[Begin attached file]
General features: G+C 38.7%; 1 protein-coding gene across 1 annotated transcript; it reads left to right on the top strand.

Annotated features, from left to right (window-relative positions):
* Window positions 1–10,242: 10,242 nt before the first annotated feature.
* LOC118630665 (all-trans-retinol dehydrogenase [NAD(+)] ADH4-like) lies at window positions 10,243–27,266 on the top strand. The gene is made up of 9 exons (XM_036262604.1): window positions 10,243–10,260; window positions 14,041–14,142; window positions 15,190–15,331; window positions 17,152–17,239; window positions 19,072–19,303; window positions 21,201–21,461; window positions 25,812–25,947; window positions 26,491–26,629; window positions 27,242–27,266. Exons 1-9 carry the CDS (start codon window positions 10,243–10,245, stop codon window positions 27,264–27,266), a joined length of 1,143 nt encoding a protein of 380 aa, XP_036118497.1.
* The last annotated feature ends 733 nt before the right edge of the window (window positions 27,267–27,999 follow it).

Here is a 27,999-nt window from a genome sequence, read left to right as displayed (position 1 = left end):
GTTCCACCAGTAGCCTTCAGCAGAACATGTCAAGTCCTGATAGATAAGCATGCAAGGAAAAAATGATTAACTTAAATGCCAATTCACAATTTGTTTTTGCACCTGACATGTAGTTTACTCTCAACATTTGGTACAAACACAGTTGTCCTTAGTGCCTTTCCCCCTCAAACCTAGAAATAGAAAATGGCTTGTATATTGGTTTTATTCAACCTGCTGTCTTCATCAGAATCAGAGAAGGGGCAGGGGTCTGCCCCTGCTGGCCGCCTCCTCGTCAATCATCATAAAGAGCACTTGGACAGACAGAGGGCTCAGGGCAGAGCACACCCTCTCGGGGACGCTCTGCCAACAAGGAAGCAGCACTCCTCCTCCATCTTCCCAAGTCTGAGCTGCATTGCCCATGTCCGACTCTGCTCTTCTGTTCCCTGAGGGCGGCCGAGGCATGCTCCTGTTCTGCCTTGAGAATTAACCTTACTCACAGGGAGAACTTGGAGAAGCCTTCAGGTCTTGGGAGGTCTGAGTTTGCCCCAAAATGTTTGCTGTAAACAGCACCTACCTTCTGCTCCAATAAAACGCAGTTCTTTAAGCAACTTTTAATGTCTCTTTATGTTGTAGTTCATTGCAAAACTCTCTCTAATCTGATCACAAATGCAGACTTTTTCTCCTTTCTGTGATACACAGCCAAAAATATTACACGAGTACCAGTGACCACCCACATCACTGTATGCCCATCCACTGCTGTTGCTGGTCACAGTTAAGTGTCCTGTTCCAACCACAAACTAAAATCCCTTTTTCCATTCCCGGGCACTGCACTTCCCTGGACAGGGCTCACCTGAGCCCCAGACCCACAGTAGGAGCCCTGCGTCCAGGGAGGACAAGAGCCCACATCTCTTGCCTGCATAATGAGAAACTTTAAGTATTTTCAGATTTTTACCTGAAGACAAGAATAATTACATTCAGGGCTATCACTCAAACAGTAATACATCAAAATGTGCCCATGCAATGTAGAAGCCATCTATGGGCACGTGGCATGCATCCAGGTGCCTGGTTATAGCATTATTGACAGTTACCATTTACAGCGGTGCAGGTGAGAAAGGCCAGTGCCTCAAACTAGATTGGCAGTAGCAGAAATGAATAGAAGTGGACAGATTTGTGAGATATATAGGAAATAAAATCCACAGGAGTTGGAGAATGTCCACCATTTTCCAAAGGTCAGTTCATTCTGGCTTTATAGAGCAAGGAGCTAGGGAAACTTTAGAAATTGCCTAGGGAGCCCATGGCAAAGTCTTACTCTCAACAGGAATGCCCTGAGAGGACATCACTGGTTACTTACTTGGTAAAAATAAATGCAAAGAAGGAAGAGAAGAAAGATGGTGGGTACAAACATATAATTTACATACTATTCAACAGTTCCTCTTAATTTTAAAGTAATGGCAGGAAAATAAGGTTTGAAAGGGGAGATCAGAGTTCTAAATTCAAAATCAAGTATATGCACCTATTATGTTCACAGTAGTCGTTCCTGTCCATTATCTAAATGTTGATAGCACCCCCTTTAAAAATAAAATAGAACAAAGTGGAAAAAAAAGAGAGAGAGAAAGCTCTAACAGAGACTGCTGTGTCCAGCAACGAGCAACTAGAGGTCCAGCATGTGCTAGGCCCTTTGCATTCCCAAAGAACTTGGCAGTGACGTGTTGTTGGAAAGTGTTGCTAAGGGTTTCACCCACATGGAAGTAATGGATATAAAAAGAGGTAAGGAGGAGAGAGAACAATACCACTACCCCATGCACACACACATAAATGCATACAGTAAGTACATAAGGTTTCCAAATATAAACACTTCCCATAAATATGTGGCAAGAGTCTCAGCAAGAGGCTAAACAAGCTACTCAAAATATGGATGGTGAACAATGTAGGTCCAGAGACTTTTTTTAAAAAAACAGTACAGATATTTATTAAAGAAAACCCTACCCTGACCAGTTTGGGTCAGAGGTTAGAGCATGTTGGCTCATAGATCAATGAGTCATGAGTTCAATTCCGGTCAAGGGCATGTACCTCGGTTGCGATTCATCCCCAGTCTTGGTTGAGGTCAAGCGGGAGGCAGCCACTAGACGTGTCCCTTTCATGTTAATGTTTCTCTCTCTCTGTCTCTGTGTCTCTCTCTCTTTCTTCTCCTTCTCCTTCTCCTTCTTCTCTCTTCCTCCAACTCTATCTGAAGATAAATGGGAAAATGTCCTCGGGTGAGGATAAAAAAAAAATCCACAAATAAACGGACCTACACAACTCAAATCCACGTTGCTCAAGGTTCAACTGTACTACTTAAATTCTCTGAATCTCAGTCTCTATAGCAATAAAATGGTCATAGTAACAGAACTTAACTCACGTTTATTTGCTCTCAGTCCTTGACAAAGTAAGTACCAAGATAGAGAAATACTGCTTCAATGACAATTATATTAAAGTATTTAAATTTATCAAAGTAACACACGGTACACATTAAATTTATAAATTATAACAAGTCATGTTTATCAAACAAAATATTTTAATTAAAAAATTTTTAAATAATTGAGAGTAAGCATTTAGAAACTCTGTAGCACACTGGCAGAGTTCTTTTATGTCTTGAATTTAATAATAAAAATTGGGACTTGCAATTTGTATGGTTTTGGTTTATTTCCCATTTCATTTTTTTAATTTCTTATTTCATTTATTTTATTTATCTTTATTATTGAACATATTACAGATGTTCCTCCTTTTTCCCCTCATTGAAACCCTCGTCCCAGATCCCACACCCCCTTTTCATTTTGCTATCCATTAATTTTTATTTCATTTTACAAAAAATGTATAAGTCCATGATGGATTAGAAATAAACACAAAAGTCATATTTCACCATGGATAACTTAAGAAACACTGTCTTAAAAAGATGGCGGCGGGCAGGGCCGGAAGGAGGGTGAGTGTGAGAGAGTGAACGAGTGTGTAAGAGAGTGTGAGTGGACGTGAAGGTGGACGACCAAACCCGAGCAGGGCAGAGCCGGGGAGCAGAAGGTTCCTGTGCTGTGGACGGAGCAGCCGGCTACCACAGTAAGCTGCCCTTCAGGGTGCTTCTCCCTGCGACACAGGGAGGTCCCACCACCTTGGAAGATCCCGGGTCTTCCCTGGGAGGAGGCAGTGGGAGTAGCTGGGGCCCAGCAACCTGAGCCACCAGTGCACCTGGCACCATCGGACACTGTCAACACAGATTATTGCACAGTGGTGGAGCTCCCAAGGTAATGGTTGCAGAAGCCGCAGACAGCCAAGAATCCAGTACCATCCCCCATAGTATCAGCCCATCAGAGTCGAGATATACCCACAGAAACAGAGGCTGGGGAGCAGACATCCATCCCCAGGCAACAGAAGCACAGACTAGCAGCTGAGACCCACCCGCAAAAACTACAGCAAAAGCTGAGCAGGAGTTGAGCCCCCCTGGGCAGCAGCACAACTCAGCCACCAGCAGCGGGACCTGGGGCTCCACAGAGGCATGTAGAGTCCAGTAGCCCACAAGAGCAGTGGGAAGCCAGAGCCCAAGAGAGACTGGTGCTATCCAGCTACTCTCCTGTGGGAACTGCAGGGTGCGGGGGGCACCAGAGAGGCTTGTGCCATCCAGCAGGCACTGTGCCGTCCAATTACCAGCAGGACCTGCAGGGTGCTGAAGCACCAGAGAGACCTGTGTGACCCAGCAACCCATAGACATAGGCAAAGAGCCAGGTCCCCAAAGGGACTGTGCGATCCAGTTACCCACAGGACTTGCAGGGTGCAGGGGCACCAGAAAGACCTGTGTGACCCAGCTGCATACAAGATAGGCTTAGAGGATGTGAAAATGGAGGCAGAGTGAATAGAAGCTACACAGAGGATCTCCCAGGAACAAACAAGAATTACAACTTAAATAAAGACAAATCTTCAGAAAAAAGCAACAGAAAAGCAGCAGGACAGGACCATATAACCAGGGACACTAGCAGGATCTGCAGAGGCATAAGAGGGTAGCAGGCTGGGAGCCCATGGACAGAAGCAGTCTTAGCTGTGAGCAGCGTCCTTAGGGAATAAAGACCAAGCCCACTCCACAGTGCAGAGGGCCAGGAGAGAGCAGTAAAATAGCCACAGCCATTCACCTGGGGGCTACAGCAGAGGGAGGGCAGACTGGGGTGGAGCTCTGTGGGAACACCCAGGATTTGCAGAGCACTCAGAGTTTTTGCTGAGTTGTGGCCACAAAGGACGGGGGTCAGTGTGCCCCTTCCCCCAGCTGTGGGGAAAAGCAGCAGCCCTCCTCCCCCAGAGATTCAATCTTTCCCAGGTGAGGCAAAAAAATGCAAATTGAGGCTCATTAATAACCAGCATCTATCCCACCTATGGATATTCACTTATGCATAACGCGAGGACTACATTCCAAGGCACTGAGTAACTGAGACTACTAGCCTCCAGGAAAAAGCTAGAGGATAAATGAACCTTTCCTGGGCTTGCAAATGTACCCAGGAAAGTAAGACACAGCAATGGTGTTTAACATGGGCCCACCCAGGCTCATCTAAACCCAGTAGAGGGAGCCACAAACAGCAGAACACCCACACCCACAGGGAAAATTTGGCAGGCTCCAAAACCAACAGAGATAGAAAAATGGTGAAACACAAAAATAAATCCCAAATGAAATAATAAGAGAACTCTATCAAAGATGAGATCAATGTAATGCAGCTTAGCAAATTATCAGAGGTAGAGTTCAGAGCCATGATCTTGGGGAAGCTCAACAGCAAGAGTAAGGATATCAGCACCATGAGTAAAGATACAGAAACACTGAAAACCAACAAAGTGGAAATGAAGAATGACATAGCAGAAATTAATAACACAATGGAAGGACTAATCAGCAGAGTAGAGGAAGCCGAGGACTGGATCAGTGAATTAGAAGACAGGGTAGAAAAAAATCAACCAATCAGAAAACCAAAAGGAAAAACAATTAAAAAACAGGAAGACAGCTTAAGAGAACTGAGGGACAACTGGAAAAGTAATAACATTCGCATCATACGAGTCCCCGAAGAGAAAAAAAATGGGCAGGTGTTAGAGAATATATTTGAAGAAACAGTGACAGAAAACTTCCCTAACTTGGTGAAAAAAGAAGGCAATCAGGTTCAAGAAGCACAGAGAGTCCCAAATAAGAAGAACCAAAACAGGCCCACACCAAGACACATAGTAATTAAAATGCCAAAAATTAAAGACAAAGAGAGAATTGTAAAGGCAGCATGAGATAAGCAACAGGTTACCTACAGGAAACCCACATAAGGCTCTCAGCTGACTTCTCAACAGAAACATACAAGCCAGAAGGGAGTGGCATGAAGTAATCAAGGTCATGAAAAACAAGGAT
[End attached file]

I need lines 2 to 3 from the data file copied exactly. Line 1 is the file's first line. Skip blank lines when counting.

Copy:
Annotated features, from left to right (window-relative positions):
* Window positions 1–10,242: 10,242 nt before the first annotated feature.